These unintended consequences are the situations that we either legitimately didn’t expect to occur, or don’t want to occur, or expected might possibly occur but we decide to ignore because, I mean..who really wants to talk about how your earnest bid at having your billion dollar app idea for a new photo sharing service will quite possibly end up as a hook-up platform or some other decidedly more salacious and awkward, you know..consequence.
I wonder how many of these unintended consequences are simply outcomes and possibilities that are known but unexplored? Or how many are simply difficult to describe and discuss because the design tools and processes in use do not know how to stray into the realm of the unknown knowns - the things we know are out there as possible (even likely) but for which we have no constructive way to identify and discuss.
How do we get to know these better and perhaps utilize them as opportunities for better design, unexpected benefits, or even to simply account for them in the design work so we can honestly and transparently come to terms with them? (I perhaps naively hold on to the principle that honesty and transparency in matters such as this are a good policy. Same with ‘owning’ bad outcomes. Although Midge and Roy upstairs in Legal might have a different way of seeing the world insofar as uttering the possibility of bad outcomes implies you knew about it and did nothing to avoid it. Eck.) And when does an unintended consequence become a known known — meaning it can be somehow managed in the implementation?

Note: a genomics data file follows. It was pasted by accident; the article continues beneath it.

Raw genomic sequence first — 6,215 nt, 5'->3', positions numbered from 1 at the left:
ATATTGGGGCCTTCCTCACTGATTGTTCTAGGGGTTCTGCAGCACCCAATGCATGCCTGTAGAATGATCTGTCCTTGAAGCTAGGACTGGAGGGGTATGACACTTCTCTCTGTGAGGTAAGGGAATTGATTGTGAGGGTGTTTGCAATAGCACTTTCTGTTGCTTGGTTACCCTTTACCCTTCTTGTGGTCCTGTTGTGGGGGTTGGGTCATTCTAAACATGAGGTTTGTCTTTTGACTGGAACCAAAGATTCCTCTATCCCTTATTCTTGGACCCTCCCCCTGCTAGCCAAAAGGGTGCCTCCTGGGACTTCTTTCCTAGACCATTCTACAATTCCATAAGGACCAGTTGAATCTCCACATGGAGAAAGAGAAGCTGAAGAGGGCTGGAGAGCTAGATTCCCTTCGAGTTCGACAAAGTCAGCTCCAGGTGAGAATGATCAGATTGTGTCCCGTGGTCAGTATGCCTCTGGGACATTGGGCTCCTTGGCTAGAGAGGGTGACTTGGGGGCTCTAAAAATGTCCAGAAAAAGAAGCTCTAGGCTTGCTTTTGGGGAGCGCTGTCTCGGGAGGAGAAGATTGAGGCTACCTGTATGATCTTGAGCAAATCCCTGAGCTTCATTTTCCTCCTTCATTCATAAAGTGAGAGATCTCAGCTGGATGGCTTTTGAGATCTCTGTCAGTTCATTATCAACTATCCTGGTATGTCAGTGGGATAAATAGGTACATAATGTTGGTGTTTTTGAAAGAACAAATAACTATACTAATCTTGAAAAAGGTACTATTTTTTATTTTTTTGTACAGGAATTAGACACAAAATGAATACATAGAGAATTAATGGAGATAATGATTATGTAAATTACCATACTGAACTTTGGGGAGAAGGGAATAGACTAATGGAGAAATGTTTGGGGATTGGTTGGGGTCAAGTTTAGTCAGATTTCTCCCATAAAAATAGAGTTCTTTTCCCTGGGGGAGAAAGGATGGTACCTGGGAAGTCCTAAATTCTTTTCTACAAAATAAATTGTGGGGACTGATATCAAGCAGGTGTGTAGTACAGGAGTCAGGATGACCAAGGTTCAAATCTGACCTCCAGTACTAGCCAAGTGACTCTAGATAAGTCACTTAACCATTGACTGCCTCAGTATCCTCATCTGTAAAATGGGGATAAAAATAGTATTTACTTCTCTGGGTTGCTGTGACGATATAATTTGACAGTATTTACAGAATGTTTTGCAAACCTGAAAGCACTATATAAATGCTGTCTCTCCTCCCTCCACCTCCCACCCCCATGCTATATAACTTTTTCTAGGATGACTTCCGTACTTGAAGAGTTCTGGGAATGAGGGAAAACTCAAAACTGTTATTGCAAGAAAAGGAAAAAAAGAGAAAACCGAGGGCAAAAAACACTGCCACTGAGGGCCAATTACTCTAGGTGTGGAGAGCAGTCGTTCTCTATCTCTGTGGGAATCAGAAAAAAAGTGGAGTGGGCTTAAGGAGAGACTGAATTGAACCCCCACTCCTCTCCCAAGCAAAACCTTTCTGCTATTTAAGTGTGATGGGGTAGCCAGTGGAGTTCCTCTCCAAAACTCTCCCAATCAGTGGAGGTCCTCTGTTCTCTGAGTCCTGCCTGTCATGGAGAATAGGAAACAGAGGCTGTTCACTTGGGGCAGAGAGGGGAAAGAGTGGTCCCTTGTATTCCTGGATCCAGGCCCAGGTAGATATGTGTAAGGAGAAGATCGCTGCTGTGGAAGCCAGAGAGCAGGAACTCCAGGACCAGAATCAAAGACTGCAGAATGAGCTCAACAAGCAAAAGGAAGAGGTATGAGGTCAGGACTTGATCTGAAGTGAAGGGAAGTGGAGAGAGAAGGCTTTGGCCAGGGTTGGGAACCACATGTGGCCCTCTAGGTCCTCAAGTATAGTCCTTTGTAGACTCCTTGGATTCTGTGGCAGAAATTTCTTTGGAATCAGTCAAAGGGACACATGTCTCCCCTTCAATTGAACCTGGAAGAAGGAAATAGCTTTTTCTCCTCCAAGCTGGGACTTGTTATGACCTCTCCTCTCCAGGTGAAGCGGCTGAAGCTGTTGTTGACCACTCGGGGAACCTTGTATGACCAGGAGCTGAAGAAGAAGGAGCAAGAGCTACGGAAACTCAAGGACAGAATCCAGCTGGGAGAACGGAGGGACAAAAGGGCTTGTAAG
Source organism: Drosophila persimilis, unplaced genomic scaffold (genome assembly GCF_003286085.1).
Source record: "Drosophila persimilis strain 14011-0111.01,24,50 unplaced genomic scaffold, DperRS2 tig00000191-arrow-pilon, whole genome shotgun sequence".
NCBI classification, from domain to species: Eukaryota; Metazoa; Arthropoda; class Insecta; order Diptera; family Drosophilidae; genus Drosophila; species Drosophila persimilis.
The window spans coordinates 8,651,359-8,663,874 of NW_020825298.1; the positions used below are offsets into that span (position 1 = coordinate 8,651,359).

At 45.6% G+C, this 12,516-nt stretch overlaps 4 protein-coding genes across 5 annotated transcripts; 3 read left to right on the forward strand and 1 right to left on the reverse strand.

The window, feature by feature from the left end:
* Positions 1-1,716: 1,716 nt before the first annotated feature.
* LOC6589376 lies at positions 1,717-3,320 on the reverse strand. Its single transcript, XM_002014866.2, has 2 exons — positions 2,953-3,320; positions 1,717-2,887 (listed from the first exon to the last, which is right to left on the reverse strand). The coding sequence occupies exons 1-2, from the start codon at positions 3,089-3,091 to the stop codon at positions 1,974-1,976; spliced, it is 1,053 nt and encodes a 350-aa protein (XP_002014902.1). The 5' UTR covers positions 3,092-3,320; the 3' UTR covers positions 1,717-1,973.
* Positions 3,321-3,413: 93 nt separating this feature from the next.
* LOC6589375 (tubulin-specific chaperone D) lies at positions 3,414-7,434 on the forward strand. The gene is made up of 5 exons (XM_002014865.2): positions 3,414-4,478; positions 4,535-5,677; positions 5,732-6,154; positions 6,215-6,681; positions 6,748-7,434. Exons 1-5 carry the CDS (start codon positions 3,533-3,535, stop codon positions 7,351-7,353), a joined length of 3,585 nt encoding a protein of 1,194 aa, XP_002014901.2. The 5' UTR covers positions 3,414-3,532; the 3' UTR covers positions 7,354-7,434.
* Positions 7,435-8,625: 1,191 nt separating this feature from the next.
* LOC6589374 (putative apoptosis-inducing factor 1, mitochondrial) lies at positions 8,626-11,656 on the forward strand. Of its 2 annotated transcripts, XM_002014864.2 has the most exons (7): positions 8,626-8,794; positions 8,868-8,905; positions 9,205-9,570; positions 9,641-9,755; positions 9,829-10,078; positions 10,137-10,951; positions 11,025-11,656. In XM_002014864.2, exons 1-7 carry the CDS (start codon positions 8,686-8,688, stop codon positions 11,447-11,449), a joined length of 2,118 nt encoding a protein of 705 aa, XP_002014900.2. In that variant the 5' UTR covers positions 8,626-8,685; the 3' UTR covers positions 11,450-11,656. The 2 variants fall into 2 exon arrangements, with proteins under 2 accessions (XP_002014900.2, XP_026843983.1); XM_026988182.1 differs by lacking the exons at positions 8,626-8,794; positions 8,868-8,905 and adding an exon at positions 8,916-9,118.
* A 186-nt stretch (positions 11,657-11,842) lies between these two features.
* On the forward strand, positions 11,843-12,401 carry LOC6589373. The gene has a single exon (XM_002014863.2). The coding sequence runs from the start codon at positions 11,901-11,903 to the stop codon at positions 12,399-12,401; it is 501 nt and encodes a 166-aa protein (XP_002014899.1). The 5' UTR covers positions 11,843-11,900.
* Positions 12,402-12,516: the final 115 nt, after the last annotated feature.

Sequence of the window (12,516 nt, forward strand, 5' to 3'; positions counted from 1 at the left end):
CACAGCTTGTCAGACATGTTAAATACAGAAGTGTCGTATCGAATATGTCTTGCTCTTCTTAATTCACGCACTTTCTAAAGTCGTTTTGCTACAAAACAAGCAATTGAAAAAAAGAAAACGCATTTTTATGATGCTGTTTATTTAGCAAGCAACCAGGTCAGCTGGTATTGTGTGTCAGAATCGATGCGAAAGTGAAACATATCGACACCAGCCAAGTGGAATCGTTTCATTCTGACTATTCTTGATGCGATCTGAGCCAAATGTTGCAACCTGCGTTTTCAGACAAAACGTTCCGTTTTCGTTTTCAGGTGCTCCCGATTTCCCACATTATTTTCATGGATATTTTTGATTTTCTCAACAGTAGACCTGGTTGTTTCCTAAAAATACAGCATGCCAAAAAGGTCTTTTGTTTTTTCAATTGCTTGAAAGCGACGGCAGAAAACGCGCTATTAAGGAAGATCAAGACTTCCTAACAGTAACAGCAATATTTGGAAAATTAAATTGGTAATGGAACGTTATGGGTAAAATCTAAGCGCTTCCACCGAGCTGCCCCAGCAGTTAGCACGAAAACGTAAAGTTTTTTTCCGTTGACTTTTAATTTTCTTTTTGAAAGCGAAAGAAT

I’ve mentioned this a few times already - what do I mean by ‘unknown knowns’?
This came to me via the entertaining Slovenian philosopher Slavoj Žižek who was was musing on the unspoken fourth possible construction in the Rumsfeldian canon of epistemology. You can read about it in that link, but it might seem extraneous to the topic if read in that context so I’ll try my best to explain how I read it in the context of this design topic.